Given the amount of direct and indirect CO2 emissions attributable to UK households, policy makers need a good understanding of the structure of household energy expenditure and the impact of both economic and non-economic factors when considering policies to reduce future emissions. To help achieve this, the structural time series model is used here to estimate UK ‘transport’ and ‘housing’ energy expenditure equations for 1964–2009. This allows for the estimation of a stochastic trend to measure the underlying energy expenditure trend and hence capture the non-trivial impact of ‘non-economic factors’ on household ‘transport’ and ‘housing’ energy expenditure; as well as the impact of the traditional ‘economic factors’ of income and price. The estimated equations are used to show that given current expectations, CO2 attributable to ‘transport’ and ‘housing’ expenditures will not fall by 29% (or 40%) in 2020 compared to 1990, and is therefore not consistent with the latest UK total CO2 reduction target. Hence, the message for policy makers is that in addition to economic incentives such as taxes, which might be needed to help restrain future energy expenditure, other policies that attempt to influence lifestyles and behaviours also need to be considered.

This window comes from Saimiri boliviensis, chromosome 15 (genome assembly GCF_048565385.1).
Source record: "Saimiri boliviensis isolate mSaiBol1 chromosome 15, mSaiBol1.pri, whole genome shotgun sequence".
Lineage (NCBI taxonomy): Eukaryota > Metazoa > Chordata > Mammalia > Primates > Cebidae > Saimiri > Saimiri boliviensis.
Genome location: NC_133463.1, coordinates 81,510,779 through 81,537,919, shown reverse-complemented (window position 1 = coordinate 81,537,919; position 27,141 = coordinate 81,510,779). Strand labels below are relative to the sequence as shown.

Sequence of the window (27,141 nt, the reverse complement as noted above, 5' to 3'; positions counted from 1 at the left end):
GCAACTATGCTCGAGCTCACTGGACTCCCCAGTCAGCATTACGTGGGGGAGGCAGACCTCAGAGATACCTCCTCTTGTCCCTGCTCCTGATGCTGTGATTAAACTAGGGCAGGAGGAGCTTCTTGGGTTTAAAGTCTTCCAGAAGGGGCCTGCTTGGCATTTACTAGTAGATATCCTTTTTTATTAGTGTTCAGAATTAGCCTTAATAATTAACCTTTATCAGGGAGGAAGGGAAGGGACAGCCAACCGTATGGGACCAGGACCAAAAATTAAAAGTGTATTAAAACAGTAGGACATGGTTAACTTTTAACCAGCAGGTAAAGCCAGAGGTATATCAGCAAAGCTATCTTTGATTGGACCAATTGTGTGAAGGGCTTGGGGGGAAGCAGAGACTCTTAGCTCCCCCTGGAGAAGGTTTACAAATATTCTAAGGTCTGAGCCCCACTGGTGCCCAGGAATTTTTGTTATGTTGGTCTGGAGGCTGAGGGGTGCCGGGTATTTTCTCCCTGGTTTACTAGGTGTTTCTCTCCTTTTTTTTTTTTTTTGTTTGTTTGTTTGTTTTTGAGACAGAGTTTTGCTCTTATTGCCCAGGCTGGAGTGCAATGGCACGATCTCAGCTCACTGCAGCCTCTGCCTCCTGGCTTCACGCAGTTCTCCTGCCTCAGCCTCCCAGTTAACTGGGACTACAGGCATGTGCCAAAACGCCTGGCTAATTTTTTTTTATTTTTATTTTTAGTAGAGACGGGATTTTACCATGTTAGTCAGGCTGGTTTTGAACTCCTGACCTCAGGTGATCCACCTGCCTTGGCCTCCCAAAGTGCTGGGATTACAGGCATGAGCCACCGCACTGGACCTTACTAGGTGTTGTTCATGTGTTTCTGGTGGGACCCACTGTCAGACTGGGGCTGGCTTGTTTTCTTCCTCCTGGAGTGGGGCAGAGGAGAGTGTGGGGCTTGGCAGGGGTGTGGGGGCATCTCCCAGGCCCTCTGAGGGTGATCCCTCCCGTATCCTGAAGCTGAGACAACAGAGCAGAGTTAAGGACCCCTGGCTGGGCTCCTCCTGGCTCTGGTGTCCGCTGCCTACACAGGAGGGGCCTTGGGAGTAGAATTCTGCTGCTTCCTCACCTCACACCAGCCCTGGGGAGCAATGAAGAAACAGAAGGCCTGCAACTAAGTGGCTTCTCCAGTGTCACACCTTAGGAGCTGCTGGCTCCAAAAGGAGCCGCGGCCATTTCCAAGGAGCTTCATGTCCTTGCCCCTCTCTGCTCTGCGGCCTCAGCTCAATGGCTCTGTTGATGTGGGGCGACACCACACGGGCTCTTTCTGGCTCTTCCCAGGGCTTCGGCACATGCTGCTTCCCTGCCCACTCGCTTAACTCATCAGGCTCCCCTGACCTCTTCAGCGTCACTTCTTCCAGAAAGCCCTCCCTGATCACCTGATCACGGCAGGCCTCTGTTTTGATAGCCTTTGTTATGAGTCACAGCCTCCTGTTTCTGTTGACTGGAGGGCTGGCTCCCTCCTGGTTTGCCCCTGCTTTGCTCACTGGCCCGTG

Chitnis, M., & Hunt, L. C. (2012). What drives the change in UK household energy expenditure and associated CO2 emissions? Implication and forecast to 2020. Applied Energy, 94, 202-214. https://doi.org/10.1016/j.apenergy.2012.01.005